I belong to the educated class, work at good institutions and am more privileged than most women of my country. I do not have to face the day-to-day harassment that the larger class of working women have to endure. The male colleague sitting across from me does not ogle me as if I am a tasty morsel. And yet, I have to admit that I have heard some of the so-called educated men say, "women work for no good reason. They are greedy and dissatisfied with their husbands' income and hence they work." Or, "what will you do with so much money? You are a woman!" Such comments arise from the typically chauvinistic attitude that tend to trivialise efforts and achievements of women.
Unfortunately, the entire social system of Bangladesh is full of harassments of all sorts. So much so, that sometimes we do not even realise that we are being harassed or that sometimes we are participating in it. In fact, this is only a part of a deeper cultural problem. We may shudder at the racial firestorm that has engulfed the western world at present; we may feel blessed that we are not residents there; but that should not make us feel any more secure. When I first went to the US for my doctoral studies, I suddenly became aware that I was brown, and I was different from most of the people around me. I felt awkward when I was asked if I faced difficulties using commodes or hand-showers because after all everybody knows that Bangladesh is a poor country and everybody lives in hut. But when I came back to Bangladesh after getting my PhD, I was reminded of another aspect that I had forgotten in the US—the fact that I am a woman and I cannot act, behave or dress as I feel comfortable. I must act a part; I must act the way society expects me to.
Somehow, the social discourse in Bangladesh includes making fun of others, insulting and laughing at people's shortcomings. Body shaming and snide remarks on complexion are also a big part of the culture. The shaming culture which we minimise as "leg-pulling," starts early in life—sometimes even in one's own family for being a girl or having dark complexion. Children with dark skin are often called Kalu, Kali or Patila (bottom of a pot), and nobody is bothered by the pain such nicknames cause. This culture is widespread in schools, where even teachers often participate in insulting or humiliating students who are different, overly curious, or sometimes simply because they belong to different ethnic or minority groups. Digging at one's private matters and airing the dirty laundry of our neighbours are our favourite pastimes. Of course, this practice exists in every culture, but we have taken it to a different level altogether. We thrive on it and it exists at every level of the society.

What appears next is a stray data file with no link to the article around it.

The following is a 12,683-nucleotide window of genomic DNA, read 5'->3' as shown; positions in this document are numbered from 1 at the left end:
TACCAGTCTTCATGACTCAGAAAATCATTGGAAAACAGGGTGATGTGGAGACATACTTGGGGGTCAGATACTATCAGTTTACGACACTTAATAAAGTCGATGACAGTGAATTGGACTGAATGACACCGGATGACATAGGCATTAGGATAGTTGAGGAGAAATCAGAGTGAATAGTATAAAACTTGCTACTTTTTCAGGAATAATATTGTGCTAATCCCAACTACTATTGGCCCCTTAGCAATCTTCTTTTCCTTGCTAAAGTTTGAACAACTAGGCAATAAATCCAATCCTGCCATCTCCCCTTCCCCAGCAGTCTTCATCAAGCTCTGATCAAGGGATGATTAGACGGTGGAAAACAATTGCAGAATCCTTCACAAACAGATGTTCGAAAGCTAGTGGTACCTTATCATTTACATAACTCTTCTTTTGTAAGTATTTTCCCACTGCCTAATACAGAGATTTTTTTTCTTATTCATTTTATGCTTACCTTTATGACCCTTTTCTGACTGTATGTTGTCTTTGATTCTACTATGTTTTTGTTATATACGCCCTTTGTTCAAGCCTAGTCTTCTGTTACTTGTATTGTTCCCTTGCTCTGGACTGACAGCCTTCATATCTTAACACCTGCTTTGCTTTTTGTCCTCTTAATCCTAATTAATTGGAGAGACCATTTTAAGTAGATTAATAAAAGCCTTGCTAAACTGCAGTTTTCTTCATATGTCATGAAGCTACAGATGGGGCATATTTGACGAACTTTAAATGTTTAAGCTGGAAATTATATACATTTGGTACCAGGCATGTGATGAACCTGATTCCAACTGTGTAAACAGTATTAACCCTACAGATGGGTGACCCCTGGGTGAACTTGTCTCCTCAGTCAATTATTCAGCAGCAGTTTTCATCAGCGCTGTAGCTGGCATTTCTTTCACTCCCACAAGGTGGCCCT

During my stay in the US, a friend had asked me, "why is Bangladesh so poor? Why is your country so backward when I see so many talented people from Bangladesh here?" I had deflected the question with a smile back then; but I have often wondered why we are the way we are. Why can't we stand united and why do we indulge so much in a culture that involves shaming, humiliation and harassment? I have not yet found an answer. Perhaps there is none.
Sohana Manzoor is an Associate Professor of English at the University of Liberal Arts Bangladesh. She is also a Deputy Editor at The Daily Star.